Date: Monday, October 22, 2018
Session Type: ACR Concurrent Abstract Session
Session Time: 4:30PM-6:00PM
Patients often have to pay for prescription medications out-of-pocket and cost-related nonadherence is a recognized problem. The treatment of rheumatoid arthritis is associated with high out-of-pocket cost. Research has shown that while patients may have a desire to discuss medication costs with health care professionals (HCPs) these discussions often do not take place. The objective of this study was to examine the frequency with which out-of-pocket medication costs are discussed and to examine predictors of these discussions between rheumatologists and patients with rheumatoid arthritis (RA) in Canada.
A cross-sectional online survey was distributed to patients with RA and rheumatologists in Canada. Participant characteristics and medication status were assessed and participants were asked to rate the importance of discussing out-of-pocket medication costs, as well as how often medication costs are discussed between physician and patients. Stepwise, multivariable logistic regression was used to explore the predictors of (1) patients discussing costs with their rheumatologist and, (2) perceived importance of discussing medication cost for patients. Potential predictors included age, sex, income, education, use of biologics, and attitude to shared decision making.
The sample contained 78 patients and 64 rheumatologists. There were no differences in the perceived importance of discussing medication costs between patients and physicians with over 65% of physicians and patients rating it as quite or very important. When asked whether they discuss medication cost during health care encounters, 22% of patients reported never talking about medication cost, whereas no physicians reported never discussing costs with their patients. Among patients who reported never talking about medication cost with their physician, 65% (n= 17) were currently taking and 6% (n=1) had taken a biologic agent in the past. There were no significant differences across responses to having talked about medication cost by income, education, age, or province. In multivariable logistic regression models, the odds of discussing cost among patients who perceived discussing cost with their HCP as ‘very important’ were 4.5 (p = 0.043) higher than patients who perceived discussing cost as ‘neither important nor unimportant’ or ‘not important’. No other characteristics were found to be significant predictors of discussing medication cost. No patient characteristics were statistically significant predictors of perceived importance of discussing cost.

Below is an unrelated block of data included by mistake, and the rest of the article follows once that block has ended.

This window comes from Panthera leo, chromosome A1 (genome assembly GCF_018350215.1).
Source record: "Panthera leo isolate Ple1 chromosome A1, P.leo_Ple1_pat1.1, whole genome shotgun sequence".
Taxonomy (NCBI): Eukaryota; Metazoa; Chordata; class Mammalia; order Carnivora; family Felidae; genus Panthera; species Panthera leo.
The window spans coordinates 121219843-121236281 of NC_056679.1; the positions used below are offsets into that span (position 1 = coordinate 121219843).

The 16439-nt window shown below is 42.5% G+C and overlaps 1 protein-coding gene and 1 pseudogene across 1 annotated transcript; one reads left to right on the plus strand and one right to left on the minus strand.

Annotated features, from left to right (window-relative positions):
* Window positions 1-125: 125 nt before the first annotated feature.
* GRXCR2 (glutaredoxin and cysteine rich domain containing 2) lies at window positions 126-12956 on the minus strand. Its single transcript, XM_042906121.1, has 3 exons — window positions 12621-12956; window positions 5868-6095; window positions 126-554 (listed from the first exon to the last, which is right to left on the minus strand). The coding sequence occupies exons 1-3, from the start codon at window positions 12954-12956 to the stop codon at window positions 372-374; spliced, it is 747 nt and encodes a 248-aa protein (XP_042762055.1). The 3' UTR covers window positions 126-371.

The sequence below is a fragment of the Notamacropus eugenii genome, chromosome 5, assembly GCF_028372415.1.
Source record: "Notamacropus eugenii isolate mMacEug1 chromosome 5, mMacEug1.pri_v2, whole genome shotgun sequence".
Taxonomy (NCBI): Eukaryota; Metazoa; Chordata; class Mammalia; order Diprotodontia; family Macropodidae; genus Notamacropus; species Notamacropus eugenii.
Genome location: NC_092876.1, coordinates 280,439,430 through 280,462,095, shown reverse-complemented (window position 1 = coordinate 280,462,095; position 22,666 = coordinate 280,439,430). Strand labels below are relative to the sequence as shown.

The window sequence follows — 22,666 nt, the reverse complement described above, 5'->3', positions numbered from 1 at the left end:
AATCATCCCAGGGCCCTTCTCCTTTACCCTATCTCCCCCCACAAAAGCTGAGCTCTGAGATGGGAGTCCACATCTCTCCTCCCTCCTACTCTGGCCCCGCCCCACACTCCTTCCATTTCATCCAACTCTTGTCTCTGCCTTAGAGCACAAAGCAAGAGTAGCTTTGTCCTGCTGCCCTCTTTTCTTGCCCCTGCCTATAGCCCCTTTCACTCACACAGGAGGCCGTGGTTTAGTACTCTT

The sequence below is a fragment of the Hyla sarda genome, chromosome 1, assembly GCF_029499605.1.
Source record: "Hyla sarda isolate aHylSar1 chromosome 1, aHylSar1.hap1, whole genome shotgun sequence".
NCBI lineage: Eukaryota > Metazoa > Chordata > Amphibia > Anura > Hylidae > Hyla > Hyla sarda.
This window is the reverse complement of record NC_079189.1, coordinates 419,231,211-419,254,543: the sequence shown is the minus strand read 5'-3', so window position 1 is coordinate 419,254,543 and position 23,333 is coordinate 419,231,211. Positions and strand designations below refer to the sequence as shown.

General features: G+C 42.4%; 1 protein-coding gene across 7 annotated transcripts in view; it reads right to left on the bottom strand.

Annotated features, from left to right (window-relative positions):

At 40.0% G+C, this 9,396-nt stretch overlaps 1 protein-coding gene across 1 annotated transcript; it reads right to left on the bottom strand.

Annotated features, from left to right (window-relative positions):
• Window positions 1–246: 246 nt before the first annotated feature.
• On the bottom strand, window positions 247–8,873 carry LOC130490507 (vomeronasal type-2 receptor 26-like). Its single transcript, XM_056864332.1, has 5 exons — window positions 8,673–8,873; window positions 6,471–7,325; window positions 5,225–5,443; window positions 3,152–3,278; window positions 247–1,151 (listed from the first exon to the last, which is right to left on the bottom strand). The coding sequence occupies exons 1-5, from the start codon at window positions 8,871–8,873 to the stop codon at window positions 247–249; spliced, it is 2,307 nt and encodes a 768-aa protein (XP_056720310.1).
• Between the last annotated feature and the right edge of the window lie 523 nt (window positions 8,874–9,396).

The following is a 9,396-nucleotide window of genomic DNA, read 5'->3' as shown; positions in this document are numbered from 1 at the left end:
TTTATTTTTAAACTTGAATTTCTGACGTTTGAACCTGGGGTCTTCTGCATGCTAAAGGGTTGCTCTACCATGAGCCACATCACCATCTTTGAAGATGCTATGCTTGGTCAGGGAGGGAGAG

Out-of-pocket costs have been shown to affect medication adherence; consequently patients and HCPs should discuss costs in the treatment decision making process. Our findings suggest this does not always happen. Furthermore, medication cost was more likely to be discussed by patients who perceived it as ‘very important.’ This finding suggests that the onus to initiate discussions about cost is currently on patients, not HCPs). In the absence of any clear predictors of the perceived importance of discussing costs to patients, treatment costs and ability to pay should be discussed routinely, as an important component of shared decision making.
To cite this abstract in AMA style:Kaal KJ, Bansback N, Anis A, Harrison M. Patient-Physician Communication about Medication Costs in Rheumatoid Arthritis [abstract]. Arthritis Rheumatol. 2018; 70 (suppl 10). https://acrabstracts.org/abstract/patient-physician-communication-about-medication-costs-in-rheumatoid-arthritis/. Accessed October 22, 2020.
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